Engineers 3D printed a working mini jet engine

It might not be enough to power a real jet, but this mini engine could certainly be the first step to a new method of manufacturing full-size ones. A team of engineers at GE have not only successfully 3D printed a small jet engine that works, but one that can handle 33,000 rotations per minute. But this wasn't made with the same MakerBot you have at home. The team behind the engine is responsible for developing additive manufacturing, which is based on melting metal powder into layers and making 3D structures.

Because the manufacturing technology is so new, and this was one of the first side projects to use it, it actually took several years to complete the jet engine. The unit was based on plans for an engine that would power a remote control model plane, as a commercial aircraft engine was far too complicated to for 3D printing machinery. It ended up measuring 8 inches tall and 1 foot long.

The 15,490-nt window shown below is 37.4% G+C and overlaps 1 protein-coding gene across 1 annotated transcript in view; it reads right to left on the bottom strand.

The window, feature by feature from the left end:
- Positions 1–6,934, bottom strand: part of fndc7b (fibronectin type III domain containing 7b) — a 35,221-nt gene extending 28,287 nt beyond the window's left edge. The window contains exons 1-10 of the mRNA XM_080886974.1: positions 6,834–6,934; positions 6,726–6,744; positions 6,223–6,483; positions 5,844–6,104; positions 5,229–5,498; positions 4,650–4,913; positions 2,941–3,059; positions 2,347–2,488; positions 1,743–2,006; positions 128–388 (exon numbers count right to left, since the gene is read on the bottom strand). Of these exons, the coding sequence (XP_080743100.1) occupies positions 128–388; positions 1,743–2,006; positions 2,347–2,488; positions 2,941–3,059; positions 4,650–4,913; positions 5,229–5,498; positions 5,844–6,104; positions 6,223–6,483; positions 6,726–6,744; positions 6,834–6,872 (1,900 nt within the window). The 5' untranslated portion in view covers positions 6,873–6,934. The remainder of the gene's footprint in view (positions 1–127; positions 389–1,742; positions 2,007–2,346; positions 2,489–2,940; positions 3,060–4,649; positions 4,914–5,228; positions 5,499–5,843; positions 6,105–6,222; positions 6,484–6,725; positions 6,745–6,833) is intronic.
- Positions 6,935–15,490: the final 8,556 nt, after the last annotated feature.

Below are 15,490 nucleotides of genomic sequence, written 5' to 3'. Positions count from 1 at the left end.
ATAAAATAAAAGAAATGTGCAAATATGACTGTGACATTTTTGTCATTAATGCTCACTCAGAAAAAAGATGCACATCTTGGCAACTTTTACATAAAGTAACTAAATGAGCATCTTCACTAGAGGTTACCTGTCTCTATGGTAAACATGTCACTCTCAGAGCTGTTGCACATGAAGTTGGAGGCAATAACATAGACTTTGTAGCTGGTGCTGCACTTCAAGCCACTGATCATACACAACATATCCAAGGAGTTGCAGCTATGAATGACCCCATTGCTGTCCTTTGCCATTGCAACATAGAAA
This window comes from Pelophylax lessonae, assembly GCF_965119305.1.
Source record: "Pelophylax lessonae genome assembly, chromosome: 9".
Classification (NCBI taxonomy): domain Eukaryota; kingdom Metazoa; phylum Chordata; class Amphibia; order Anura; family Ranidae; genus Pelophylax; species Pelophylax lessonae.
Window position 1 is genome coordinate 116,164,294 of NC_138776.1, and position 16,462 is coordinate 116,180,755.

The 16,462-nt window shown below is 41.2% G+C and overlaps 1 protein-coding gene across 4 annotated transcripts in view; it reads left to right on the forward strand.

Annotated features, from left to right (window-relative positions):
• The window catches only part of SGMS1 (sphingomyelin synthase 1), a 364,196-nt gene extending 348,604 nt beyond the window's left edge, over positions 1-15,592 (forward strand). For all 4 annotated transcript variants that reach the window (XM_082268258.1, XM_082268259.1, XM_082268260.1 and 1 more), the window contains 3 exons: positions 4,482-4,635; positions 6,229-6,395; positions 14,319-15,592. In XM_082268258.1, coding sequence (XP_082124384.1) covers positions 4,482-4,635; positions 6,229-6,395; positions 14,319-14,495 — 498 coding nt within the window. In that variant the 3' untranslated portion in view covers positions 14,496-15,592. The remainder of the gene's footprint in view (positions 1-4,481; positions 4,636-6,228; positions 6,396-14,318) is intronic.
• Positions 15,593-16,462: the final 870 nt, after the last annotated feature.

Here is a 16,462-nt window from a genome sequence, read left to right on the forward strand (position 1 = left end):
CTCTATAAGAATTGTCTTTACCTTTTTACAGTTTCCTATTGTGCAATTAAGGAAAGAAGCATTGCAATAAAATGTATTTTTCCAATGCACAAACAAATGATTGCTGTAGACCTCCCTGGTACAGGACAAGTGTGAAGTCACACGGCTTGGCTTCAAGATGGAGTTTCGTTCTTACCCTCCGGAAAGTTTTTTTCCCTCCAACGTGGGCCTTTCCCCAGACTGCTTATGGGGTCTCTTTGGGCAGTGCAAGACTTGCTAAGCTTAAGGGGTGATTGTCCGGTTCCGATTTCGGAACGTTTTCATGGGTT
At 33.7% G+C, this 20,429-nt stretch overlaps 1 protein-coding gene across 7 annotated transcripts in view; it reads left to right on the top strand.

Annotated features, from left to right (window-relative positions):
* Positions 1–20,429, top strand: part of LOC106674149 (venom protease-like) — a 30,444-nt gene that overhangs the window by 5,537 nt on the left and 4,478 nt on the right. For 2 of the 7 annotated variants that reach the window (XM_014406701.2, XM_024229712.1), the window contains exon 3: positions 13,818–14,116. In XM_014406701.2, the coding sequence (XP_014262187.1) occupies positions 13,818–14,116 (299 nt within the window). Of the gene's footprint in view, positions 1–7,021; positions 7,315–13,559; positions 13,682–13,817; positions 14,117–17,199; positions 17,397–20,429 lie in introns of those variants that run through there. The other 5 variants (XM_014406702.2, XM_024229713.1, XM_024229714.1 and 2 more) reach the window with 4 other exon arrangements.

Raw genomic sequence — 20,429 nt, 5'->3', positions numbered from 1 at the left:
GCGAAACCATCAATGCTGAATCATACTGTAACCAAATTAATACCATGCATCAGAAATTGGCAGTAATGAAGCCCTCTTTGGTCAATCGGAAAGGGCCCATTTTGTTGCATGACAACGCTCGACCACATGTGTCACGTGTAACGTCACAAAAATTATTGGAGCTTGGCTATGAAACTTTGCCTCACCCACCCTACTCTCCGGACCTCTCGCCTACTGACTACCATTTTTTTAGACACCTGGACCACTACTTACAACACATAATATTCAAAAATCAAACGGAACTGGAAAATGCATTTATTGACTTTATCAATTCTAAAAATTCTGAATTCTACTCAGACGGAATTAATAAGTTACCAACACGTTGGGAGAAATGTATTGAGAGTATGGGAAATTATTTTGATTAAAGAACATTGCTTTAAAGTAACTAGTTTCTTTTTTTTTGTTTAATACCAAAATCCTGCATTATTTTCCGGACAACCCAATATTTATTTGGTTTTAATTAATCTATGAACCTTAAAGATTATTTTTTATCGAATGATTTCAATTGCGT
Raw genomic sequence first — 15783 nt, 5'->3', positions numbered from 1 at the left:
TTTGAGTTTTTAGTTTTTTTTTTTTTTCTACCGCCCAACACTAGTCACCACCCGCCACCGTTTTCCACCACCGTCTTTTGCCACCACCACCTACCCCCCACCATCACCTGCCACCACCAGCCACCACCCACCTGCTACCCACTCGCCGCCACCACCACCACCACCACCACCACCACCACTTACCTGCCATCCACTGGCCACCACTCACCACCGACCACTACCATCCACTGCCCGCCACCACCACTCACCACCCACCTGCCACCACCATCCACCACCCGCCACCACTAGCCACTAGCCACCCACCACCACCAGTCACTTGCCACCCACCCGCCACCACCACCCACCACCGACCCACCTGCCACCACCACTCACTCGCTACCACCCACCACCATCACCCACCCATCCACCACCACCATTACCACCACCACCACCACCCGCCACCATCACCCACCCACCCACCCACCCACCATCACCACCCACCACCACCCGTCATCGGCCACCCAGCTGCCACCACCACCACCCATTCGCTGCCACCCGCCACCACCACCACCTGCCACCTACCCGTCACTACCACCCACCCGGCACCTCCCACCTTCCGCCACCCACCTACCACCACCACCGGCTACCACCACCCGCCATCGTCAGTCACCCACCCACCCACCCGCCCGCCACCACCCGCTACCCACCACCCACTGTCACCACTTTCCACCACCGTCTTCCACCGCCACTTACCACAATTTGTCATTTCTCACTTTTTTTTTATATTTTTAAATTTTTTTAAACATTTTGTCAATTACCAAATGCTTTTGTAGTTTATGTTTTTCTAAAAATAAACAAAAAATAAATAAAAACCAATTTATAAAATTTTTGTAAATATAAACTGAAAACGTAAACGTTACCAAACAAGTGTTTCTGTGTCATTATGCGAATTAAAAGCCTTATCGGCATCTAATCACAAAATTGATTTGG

Because additive manufacturing is based on fusing thin layers of metal on top one another to build something up, instead of cutting a part out of a larger piece, the process wastes less material. The other major benefit is that complex parts can be printed in a precise manner.

The mini engine is now a display piece at GE Aviation's Additive Development Center, but before that it was tested in a cell where full-size engines are normally run, which is where the above video footage was taken from.

SOURCE: GE Reports